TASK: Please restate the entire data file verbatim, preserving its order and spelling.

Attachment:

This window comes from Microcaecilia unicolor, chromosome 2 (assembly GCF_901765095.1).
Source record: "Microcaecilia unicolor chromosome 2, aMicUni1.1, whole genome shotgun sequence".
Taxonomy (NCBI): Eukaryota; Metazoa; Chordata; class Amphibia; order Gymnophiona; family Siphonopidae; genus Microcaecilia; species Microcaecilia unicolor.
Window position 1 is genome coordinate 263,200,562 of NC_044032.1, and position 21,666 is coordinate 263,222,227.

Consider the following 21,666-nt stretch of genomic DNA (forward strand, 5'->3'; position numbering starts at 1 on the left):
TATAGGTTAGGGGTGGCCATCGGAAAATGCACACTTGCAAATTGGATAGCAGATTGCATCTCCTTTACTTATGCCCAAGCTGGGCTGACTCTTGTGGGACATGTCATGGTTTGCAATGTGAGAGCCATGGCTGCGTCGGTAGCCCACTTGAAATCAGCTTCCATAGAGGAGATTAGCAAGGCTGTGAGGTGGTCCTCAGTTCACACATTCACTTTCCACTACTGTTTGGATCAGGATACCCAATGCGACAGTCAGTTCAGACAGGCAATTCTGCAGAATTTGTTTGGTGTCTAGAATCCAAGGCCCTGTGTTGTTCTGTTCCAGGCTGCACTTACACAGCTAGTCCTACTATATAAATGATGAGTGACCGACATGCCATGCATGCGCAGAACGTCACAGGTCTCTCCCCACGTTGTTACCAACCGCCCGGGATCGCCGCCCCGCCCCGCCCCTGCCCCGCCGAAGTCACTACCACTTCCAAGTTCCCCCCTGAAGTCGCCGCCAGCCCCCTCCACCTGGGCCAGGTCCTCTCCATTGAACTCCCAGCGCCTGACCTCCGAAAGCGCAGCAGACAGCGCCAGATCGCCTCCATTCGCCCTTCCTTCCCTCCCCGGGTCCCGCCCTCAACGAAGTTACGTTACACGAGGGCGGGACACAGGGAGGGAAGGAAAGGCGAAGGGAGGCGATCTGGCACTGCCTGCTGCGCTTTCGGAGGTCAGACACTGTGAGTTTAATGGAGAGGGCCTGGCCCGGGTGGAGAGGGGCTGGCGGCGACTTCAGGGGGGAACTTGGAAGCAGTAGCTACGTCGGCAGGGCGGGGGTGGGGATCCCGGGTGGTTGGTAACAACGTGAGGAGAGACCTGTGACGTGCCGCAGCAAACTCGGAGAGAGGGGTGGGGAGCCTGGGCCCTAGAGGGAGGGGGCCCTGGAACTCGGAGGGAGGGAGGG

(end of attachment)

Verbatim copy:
This window comes from Microcaecilia unicolor, chromosome 2 (assembly GCF_901765095.1).
Source record: "Microcaecilia unicolor chromosome 2, aMicUni1.1, whole genome shotgun sequence".
Taxonomy (NCBI): Eukaryota; Metazoa; Chordata; class Amphibia; order Gymnophiona; family Siphonopidae; genus Microcaecilia; species Microcaecilia unicolor.
Window position 1 is genome coordinate 263,200,562 of NC_044032.1, and position 21,666 is coordinate 263,222,227.

Consider the following 21,666-nt stretch of genomic DNA (forward strand, 5'->3'; position numbering starts at 1 on the left):
TATAGGTTAGGGGTGGCCATCGGAAAATGCACACTTGCAAATTGGATAGCAGATTGCATCTCCTTTACTTATGCCCAAGCTGGGCTGACTCTTGTGGGACATGTCATGGTTTGCAATGTGAGAGCCATGGCTGCGTCGGTAGCCCACTTGAAATCAGCTTCCATAGAGGAGATTAGCAAGGCTGTGAGGTGGTCCTCAGTTCACACATTCACTTTCCACTACTGTTTGGATCAGGATACCCAATGCGACAGTCAGTTCAGACAGGCAATTCTGCAGAATTTGTTTGGTGTCTAGAATCCAAGGCCCTGTGTTGTTCTGTTCCAGGCTGCACTTACACAGCTAGTCCTACTATATAAATGATGAGTGACCGACATGCCATGCATGCGCAGAACGTCACAGGTCTCTCCCCACGTTGTTACCAACCGCCCGGGATCGCCGCCCCGCCCCGCCCCTGCCCCGCCGAAGTCACTACCACTTCCAAGTTCCCCCCTGAAGTCGCCGCCAGCCCCCTCCACCTGGGCCAGGTCCTCTCCATTGAACTCCCAGCGCCTGACCTCCGAAAGCGCAGCAGACAGCGCCAGATCGCCTCCATTCGCCCTTCCTTCCCTCCCCGGGTCCCGCCCTCAACGAAGTTACGTTACACGAGGGCGGGACACAGGGAGGGAAGGAAAGGCGAAGGGAGGCGATCTGGCACTGCCTGCTGCGCTTTCGGAGGTCAGACACTGTGAGTTTAATGGAGAGGGCCTGGCCCGGGTGGAGAGGGGCTGGCGGCGACTTCAGGGGGGAACTTGGAAGCAGTAGCTACGTCGGCAGGGCGGGGGTGGGGATCCCGGGTGGTTGGTAACAACGTGAGGAGAGACCTGTGACGTGCCGCAGCAAACTCGGAGAGAGGGGTGGGGAGCCTGGGCCCTAGAGGGAGGGGGCCCTGGAACTCGGAGGGAGGGAGGG